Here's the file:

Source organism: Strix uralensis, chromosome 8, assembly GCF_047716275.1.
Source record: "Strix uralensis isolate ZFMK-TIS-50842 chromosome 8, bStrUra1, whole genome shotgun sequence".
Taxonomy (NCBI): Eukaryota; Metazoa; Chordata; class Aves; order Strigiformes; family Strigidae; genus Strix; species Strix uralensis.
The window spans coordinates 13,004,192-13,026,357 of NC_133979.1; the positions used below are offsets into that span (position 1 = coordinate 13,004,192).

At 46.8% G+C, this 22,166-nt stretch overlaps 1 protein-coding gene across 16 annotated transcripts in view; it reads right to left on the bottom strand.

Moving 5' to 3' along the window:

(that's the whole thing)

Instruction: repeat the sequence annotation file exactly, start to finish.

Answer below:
Source organism: Strix uralensis, chromosome 8, assembly GCF_047716275.1.
Source record: "Strix uralensis isolate ZFMK-TIS-50842 chromosome 8, bStrUra1, whole genome shotgun sequence".
Taxonomy (NCBI): Eukaryota; Metazoa; Chordata; class Aves; order Strigiformes; family Strigidae; genus Strix; species Strix uralensis.
The window spans coordinates 13,004,192-13,026,357 of NC_133979.1; the positions used below are offsets into that span (position 1 = coordinate 13,004,192).

At 46.8% G+C, this 22,166-nt stretch overlaps 1 protein-coding gene across 16 annotated transcripts in view; it reads right to left on the bottom strand.

Moving 5' to 3' along the window: